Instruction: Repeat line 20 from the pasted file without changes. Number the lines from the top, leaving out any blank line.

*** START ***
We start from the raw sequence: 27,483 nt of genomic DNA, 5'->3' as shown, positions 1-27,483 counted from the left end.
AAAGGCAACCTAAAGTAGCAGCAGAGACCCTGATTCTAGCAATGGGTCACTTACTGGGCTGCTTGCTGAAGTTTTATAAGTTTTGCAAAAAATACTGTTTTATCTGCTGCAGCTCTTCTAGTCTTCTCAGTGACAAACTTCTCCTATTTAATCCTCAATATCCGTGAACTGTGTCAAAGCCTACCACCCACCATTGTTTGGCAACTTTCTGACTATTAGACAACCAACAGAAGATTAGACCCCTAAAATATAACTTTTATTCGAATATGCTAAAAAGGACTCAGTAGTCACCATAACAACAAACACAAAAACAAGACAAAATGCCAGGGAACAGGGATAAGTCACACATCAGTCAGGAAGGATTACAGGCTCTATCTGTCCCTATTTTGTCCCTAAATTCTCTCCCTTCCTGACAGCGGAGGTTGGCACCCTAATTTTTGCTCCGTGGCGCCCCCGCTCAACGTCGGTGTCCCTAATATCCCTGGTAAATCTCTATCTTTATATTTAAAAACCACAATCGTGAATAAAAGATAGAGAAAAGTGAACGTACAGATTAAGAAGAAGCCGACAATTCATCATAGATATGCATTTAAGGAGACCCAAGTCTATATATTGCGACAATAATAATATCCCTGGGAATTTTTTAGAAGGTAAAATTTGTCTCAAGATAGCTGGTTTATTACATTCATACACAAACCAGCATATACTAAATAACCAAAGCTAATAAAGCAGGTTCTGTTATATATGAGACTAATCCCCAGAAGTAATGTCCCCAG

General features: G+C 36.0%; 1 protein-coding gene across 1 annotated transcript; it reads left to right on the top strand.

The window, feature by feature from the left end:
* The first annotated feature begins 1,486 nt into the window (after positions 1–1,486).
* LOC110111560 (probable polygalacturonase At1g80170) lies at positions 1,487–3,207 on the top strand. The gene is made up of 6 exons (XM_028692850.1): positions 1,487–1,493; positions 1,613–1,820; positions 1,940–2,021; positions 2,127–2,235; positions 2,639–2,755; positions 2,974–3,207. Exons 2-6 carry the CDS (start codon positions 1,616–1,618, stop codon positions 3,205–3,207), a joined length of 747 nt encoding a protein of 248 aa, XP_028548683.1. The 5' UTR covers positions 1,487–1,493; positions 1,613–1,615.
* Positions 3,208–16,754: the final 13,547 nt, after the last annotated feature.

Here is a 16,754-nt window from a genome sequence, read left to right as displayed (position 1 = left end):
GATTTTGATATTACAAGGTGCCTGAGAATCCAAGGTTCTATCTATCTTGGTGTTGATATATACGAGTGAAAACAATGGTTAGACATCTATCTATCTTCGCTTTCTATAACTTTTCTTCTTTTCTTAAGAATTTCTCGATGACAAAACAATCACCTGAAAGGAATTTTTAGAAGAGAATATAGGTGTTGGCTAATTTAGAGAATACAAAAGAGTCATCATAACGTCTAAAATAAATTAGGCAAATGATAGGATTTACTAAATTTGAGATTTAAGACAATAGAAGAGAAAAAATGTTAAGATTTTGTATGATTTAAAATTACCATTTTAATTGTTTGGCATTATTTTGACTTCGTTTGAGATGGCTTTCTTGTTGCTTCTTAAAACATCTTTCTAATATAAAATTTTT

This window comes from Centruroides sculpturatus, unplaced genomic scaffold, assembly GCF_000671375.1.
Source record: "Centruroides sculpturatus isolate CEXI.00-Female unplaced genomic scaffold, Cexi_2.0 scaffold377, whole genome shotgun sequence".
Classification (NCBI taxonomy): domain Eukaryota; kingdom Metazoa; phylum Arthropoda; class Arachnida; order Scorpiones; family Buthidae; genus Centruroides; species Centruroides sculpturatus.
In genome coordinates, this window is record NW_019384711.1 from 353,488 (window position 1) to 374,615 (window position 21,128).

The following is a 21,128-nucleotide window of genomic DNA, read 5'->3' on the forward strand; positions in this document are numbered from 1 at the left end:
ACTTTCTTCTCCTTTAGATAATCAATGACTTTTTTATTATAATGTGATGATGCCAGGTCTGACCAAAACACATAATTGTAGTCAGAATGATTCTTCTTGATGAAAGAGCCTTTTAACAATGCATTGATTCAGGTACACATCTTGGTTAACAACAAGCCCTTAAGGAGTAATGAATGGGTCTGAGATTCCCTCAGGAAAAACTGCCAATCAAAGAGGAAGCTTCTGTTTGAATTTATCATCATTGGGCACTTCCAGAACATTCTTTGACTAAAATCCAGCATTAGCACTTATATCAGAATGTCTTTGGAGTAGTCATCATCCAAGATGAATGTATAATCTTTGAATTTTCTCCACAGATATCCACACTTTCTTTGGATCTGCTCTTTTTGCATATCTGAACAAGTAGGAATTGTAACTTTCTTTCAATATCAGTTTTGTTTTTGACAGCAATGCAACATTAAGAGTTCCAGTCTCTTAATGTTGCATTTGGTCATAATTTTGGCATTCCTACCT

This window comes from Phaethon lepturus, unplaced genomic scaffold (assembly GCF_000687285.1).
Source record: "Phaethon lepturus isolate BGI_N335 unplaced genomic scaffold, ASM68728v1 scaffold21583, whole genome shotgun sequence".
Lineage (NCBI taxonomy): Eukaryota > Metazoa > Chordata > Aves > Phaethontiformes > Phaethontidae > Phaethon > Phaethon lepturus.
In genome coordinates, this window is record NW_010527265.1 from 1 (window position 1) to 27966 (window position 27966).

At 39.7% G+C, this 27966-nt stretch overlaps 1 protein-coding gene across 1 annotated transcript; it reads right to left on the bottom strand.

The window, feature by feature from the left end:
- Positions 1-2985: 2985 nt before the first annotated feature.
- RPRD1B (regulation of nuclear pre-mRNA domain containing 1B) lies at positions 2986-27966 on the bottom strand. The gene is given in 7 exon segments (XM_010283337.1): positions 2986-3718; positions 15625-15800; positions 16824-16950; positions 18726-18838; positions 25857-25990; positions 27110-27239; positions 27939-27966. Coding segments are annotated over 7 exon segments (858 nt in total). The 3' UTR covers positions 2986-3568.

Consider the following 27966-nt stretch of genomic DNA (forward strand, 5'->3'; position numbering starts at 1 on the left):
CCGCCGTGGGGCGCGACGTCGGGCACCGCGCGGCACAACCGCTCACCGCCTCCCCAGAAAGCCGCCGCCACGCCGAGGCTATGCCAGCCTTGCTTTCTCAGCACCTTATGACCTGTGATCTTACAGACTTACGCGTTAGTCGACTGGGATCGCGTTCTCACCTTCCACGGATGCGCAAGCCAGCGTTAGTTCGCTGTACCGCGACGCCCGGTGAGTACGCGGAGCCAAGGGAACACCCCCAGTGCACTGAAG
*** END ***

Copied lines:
At 39.7% G+C, this 27966-nt stretch overlaps 1 protein-coding gene across 1 annotated transcript; it reads right to left on the bottom strand.